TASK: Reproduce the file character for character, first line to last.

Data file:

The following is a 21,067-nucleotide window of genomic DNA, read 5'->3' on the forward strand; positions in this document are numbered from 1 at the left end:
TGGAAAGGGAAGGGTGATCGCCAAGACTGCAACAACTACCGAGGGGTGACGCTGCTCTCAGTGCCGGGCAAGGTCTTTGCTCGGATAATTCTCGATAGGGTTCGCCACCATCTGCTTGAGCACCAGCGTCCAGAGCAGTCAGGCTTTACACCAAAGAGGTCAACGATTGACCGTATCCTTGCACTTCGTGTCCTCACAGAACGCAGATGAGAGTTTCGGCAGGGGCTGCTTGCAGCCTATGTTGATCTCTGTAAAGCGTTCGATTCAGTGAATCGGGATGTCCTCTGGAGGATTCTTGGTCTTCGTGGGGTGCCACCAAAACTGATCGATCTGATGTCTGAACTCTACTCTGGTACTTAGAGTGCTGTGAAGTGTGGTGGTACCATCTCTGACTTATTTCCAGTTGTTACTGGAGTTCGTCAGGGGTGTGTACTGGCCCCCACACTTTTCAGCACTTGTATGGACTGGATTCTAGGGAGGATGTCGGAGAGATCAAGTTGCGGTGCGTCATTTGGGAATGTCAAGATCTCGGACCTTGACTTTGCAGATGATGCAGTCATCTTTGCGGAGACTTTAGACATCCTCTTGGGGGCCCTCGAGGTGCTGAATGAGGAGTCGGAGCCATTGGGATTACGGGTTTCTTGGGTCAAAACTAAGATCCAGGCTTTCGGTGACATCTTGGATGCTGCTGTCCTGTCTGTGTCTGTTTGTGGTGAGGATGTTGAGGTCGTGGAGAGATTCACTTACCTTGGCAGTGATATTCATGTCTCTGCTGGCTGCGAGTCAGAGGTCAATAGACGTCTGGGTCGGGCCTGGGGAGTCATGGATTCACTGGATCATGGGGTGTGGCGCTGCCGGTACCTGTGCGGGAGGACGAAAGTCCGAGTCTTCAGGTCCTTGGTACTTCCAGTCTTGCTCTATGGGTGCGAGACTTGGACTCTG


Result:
The following is a 21,067-nucleotide window of genomic DNA, read 5'->3' on the forward strand; positions in this document are numbered from 1 at the left end:
TGGAAAGGGAAGGGTGATCGCCAAGACTGCAACAACTACCGAGGGGTGACGCTGCTCTCAGTGCCGGGCAAGGTCTTTGCTCGGATAATTCTCGATAGGGTTCGCCACCATCTGCTTGAGCACCAGCGTCCAGAGCAGTCAGGCTTTACACCAAAGAGGTCAACGATTGACCGTATCCTTGCACTTCGTGTCCTCACAGAACGCAGATGAGAGTTTCGGCAGGGGCTGCTTGCAGCCTATGTTGATCTCTGTAAAGCGTTCGATTCAGTGAATCGGGATGTCCTCTGGAGGATTCTTGGTCTTCGTGGGGTGCCACCAAAACTGATCGATCTGATGTCTGAACTCTACTCTGGTACTTAGAGTGCTGTGAAGTGTGGTGGTACCATCTCTGACTTATTTCCAGTTGTTACTGGAGTTCGTCAGGGGTGTGTACTGGCCCCCACACTTTTCAGCACTTGTATGGACTGGATTCTAGGGAGGATGTCGGAGAGATCAAGTTGCGGTGCGTCATTTGGGAATGTCAAGATCTCGGACCTTGACTTTGCAGATGATGCAGTCATCTTTGCGGAGACTTTAGACATCCTCTTGGGGGCCCTCGAGGTGCTGAATGAGGAGTCGGAGCCATTGGGATTACGGGTTTCTTGGGTCAAAACTAAGATCCAGGCTTTCGGTGACATCTTGGATGCTGCTGTCCTGTCTGTGTCTGTTTGTGGTGAGGATGTTGAGGTCGTGGAGAGATTCACTTACCTTGGCAGTGATATTCATGTCTCTGCTGGCTGCGAGTCAGAGGTCAATAGACGTCTGGGTCGGGCCTGGGGAGTCATGGATTCACTGGATCATGGGGTGTGGCGCTGCCGGTACCTGTGCGGGAGGACGAAAGTCCGAGTCTTCAGGTCCTTGGTACTTCCAGTCTTGCTCTATGGGTGCGAGACTTGGACTCTG